Thursday, August 16, 2012

As the evening temperatures in the steelhead alley area continue to fall, this will trigger the movement of steelhead closer to shore, and eventually into the river mouths. We have the benefit of surface temperature monitors out in Lake Erie. They are spread throughout the lake. 

After my last check of them, we are getting closer by the day to some better water temperature readings. Most of the area is still in the low 70 degrees to upper 60′s in some spots. This is the time of season that all steelhead anglers begin getting the itch to go out and hunt for their first steelhead of the 2012 season. One of the prime indicators that I use to tell how close steelhead are to shore is by listening to the walleye anglers that troll Lake Erie. When I hear them picking up steelhead 2-5 miles out, then I know it is getting close to that time. 

As you begin your trek out to the area streams and stream mouths, take note of the sunrise times during the early season. The best bite seems to be just before light and a few hours after light. As the season progresses into the fall and winter, these best bite times will continue to be later in the day. 

I get many emails about where to go during early season. It has been my experience that your best chance to hook into a few steelhead during the September timeframe is at the break walls near the shores of Lake Erie. My personal favorite is the Fairport Harbor “Long Wall”. I prefer this area because the break wall extends into the lake quite a ways, and has ample room to move around and try different spots. This walk is not for the faint at heart, and the trek out can be tricky if the rocks are wet. 

If for some reason you are not able to fish the long wall due to a disability, your alternate option is to fish the Fairport “Short Wall”. You can easily park and walk to this wall, and it accessible by all that care to fish.

Some of the most effective methods of catching steelhead in this area would be casting spoons, rooster tails, and jig/maggot combos. I like the Cleo spoons personally, because I can cast them quite a ways. I use the countdown/fan cast method. I fan cast the area and countdown to 5. If Iget no fish, I fan cast the area and countdown to 6, so on and so forth, until I either get a fish or I move to another area. The rooster tails can catch the fish as well, but I prefer the spoons.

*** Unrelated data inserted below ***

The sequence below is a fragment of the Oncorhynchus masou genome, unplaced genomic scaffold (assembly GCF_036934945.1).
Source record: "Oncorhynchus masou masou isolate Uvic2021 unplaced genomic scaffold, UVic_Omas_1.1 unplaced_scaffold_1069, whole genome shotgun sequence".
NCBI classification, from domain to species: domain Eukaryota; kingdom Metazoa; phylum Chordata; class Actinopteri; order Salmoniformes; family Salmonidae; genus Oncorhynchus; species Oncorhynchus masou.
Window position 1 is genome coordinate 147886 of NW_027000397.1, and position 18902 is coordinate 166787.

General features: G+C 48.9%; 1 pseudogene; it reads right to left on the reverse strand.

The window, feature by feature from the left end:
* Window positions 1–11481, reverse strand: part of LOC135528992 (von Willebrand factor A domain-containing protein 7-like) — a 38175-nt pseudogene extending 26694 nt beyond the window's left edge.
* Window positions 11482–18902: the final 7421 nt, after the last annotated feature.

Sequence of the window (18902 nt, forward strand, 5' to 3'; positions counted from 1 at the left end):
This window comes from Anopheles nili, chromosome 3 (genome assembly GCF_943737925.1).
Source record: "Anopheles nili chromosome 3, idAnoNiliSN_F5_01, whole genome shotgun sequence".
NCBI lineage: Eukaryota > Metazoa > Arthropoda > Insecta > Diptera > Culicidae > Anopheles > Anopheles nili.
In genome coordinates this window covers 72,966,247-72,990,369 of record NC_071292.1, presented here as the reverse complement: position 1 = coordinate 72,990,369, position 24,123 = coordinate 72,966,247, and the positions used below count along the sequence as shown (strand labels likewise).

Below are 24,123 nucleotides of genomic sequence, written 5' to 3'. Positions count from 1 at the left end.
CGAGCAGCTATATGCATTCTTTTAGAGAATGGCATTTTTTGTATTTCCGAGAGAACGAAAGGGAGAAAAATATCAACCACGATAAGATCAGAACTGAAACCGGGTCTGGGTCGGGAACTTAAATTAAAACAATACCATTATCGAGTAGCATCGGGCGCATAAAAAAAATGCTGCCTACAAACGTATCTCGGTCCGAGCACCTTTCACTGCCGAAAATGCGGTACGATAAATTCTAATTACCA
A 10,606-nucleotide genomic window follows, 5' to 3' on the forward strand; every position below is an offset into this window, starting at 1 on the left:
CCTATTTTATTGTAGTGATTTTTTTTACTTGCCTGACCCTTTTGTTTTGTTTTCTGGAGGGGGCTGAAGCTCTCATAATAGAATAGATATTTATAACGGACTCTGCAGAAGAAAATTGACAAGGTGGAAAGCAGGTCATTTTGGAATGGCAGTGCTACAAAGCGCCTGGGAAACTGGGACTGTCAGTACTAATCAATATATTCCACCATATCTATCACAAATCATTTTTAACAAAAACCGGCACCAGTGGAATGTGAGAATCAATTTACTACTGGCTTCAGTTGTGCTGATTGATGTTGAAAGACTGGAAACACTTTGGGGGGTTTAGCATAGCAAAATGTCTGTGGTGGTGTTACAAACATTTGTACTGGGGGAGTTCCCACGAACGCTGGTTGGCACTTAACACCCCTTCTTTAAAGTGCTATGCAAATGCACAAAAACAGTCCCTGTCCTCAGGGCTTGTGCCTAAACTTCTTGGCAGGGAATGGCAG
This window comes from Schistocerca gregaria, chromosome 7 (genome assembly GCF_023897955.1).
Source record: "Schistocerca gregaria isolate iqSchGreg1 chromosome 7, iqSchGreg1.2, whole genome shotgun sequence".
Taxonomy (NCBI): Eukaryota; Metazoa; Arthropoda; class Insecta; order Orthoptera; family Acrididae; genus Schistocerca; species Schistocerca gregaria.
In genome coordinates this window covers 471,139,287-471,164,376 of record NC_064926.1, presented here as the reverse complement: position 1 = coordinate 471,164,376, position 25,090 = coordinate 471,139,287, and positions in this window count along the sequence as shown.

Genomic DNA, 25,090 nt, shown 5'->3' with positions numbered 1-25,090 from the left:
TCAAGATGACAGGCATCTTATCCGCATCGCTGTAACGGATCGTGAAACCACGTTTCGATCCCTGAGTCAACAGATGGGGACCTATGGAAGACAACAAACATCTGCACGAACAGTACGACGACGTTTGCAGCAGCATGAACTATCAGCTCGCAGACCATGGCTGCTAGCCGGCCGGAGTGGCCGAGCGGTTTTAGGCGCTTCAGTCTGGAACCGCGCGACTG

Whichever method you decide to use, ensure that you or someone around you has a long handled net. If you hook into a steelhead and are going to land it at the break walls, the long handle will allow your partner to reach down close to the water and scoop the trout up. You would be surprised at how high above the water you are when standing on the break wall pads.

When fishing the Lake Erie shores, it always seems that the fish move in packs. So when one angler next to you hooks into a fish, there may be more in the area, so get ready. Double headers are common.
Labor day seems to be the kickoff of the steelhead season, though weather conditions truly set the stage. As we begin getting more reports from the field, we will bring them to you.  

If break wall fishing isn’t for you, then target your streams in the lower sections before your first riffles. The current stream flows are very low, and any fish that may wander into the streams during the evening time probably are not going to venture very far upstream at this time.

Fish Hard…Fish Often…

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